Philosophy could help bridge gap between science and policy: Researchers - Hindustan Times

Philosophy could help bridge gap between science and policy: Researchers

May 19, 2024 11:17 AM IST

Philosophy could help bridge gap between science and policy: Researchers

New Delhi, Good evidence-based policy needs to also engage with philosophical questions, a new research work has suggested, adding philosophers might be able to bridge the gap between science and policy.

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According to the study published in the journal Nature Human Behaviour, philosophical expertise can benefit public policy development, especially when dealing with complex problems such as those faced during the COVID-19 pandemic.

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Philosophers can help tackle the complexity of problems where there are many interconnected components and a lack of any single optimal solution, said Anne Schwenkenbecher from the School of Humanities, Arts and Social Sciences, Murdoch University, Australia.

The team showed that good evidence-based policy needs to engage with philosophical questions.

"We have shown that some of the problems in translating scientific evidence into public policy are philosophical in nature: how much evidence do we need? What evidence do we need and what does that evidence really show? What obligations do policy-makers have to seek and obtain evidence?" said lead author Schwenkenbecher.

The researchers said that the philosophical theory of knowledge, or epistemology, could help with "transparency of reasoning", which involved laying open the process, evidence base and reasons that lead to the adoption of a particular piece of public policy.

"Philosophical expertise can help clarify decision-making and integrate philosophical in particular ethical and epistemological considerations into policy-making when there are challenges with experts coming together from different disciplines, with varying methodologies and unique points of view, like we saw happening in our own country during COVID, as experts sought to find the best policies and solutions as new problems arose," said Schwenkenbecher.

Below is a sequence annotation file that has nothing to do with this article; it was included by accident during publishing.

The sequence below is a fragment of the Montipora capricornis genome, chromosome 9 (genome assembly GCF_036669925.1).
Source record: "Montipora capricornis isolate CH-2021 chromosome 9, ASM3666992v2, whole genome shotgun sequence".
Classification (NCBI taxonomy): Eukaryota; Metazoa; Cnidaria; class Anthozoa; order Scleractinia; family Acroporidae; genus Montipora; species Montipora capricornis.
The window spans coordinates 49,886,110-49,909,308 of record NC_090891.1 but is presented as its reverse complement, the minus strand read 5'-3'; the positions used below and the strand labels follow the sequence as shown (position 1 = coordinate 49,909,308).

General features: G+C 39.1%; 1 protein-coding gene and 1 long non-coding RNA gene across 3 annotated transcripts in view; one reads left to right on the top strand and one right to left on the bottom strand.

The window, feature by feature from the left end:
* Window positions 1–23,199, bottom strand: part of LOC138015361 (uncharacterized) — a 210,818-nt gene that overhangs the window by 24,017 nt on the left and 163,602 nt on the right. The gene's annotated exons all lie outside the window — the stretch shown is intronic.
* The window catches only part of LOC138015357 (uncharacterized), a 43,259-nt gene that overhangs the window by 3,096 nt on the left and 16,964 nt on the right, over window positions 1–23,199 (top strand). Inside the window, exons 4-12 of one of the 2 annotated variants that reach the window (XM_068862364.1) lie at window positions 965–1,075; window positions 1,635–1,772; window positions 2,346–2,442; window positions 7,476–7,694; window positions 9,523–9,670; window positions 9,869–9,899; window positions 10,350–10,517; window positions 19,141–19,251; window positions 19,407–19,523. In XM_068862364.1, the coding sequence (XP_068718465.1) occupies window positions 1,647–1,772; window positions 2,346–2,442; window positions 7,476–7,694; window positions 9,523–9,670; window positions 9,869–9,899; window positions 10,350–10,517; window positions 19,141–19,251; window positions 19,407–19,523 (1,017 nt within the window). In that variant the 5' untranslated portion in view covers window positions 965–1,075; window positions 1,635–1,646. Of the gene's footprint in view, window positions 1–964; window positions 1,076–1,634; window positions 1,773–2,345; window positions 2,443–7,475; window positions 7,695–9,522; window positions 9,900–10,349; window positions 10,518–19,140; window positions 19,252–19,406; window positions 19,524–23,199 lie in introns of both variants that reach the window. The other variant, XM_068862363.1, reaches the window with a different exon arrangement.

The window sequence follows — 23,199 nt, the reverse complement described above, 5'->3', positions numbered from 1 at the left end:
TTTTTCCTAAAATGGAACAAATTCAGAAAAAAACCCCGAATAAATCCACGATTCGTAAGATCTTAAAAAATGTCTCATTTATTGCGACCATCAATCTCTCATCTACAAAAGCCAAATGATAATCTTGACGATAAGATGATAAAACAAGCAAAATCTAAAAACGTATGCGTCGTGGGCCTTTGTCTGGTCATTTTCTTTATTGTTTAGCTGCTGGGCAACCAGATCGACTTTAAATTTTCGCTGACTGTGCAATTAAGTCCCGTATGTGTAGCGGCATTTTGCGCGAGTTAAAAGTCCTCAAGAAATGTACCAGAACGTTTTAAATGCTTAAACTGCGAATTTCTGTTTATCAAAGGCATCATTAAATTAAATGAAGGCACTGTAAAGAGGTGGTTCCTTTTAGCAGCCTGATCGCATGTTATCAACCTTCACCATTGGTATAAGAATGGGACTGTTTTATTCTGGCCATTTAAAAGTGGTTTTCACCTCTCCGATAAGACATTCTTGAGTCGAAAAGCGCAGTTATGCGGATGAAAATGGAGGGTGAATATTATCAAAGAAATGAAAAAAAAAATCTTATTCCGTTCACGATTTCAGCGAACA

However, despite the benefits, challenges exist in adopting philosophical engagement as a 'standard' in interdisciplinary scientific research, the researchers said.

"First is a challenge of numbers: there are far fewer academic philosophers than scientific researchers. So, not many scientists have had the opportunity to experiment on the best ways to cocreate and/or innovate with philosophical expertise," the authors wrote.

Such circumstances can lead to frictions in collaborations where philosophers are newly invited, they said.

"There is also a challenge of pacing: philosophical argument and the continued back-and-forth that philosophers often use to gain conceptual clarity can feel jarring to scientists. It can be difficult at times to mesh such different methodologies in day-to-day collaboration," the authors wrote.

The challenge was relevant and applicable to any interdisciplinary endeavour, though, they said.

"In an increasingly interdependent world, there is no question that broad interdisciplinarity among the sciences is needed to tackle ambitious problems at the science-policy interface. Expanding that collaboration to include philosophers will reap untold benefits as well," the authors concluded.

This article was generated from an automated news agency feed without modifications to text.

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